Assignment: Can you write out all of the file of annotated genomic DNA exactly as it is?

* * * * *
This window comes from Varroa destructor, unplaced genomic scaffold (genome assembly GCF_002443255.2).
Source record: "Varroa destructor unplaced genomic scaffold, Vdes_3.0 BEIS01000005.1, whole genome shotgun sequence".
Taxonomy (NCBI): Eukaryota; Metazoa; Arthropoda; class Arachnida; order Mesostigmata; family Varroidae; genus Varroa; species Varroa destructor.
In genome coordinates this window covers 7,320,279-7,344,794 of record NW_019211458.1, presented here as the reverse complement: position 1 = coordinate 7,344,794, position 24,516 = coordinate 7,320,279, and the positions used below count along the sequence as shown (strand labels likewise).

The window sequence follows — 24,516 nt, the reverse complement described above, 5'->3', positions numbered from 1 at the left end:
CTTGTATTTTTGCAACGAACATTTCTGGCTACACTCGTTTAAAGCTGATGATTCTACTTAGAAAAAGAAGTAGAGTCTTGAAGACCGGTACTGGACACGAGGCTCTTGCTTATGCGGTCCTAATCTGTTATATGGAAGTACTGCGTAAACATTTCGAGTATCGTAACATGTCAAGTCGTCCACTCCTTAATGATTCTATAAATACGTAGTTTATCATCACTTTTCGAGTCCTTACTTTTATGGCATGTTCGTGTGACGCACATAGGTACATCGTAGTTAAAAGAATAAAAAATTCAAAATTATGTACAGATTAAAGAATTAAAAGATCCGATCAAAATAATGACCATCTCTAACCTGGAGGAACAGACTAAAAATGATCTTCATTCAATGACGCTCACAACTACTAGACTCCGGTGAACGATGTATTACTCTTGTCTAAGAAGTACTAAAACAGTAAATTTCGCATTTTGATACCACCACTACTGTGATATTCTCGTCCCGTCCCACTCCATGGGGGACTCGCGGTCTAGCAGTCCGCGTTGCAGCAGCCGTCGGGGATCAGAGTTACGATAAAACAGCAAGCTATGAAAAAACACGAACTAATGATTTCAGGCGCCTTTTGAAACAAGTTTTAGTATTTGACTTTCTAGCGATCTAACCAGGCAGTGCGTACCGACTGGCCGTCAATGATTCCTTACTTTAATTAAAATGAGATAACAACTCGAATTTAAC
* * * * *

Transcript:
This window comes from Varroa destructor, unplaced genomic scaffold (genome assembly GCF_002443255.2).
Source record: "Varroa destructor unplaced genomic scaffold, Vdes_3.0 BEIS01000005.1, whole genome shotgun sequence".
Taxonomy (NCBI): Eukaryota; Metazoa; Arthropoda; class Arachnida; order Mesostigmata; family Varroidae; genus Varroa; species Varroa destructor.
In genome coordinates this window covers 7,320,279-7,344,794 of record NW_019211458.1, presented here as the reverse complement: position 1 = coordinate 7,344,794, position 24,516 = coordinate 7,320,279, and the positions used below count along the sequence as shown (strand labels likewise).

The window sequence follows — 24,516 nt, the reverse complement described above, 5'->3', positions numbered from 1 at the left end:
CTTGTATTTTTGCAACGAACATTTCTGGCTACACTCGTTTAAAGCTGATGATTCTACTTAGAAAAAGAAGTAGAGTCTTGAAGACCGGTACTGGACACGAGGCTCTTGCTTATGCGGTCCTAATCTGTTATATGGAAGTACTGCGTAAACATTTCGAGTATCGTAACATGTCAAGTCGTCCACTCCTTAATGATTCTATAAATACGTAGTTTATCATCACTTTTCGAGTCCTTACTTTTATGGCATGTTCGTGTGACGCACATAGGTACATCGTAGTTAAAAGAATAAAAAATTCAAAATTATGTACAGATTAAAGAATTAAAAGATCCGATCAAAATAATGACCATCTCTAACCTGGAGGAACAGACTAAAAATGATCTTCATTCAATGACGCTCACAACTACTAGACTCCGGTGAACGATGTATTACTCTTGTCTAAGAAGTACTAAAACAGTAAATTTCGCATTTTGATACCACCACTACTGTGATATTCTCGTCCCGTCCCACTCCATGGGGGACTCGCGGTCTAGCAGTCCGCGTTGCAGCAGCCGTCGGGGATCAGAGTTACGATAAAACAGCAAGCTATGAAAAAACACGAACTAATGATTTCAGGCGCCTTTTGAAACAAGTTTTAGTATTTGACTTTCTAGCGATCTAACCAGGCAGTGCGTACCGACTGGCCGTCAATGATTCCTTACTTTAATTAAAATGAGATAACAACTCGAATTTAAC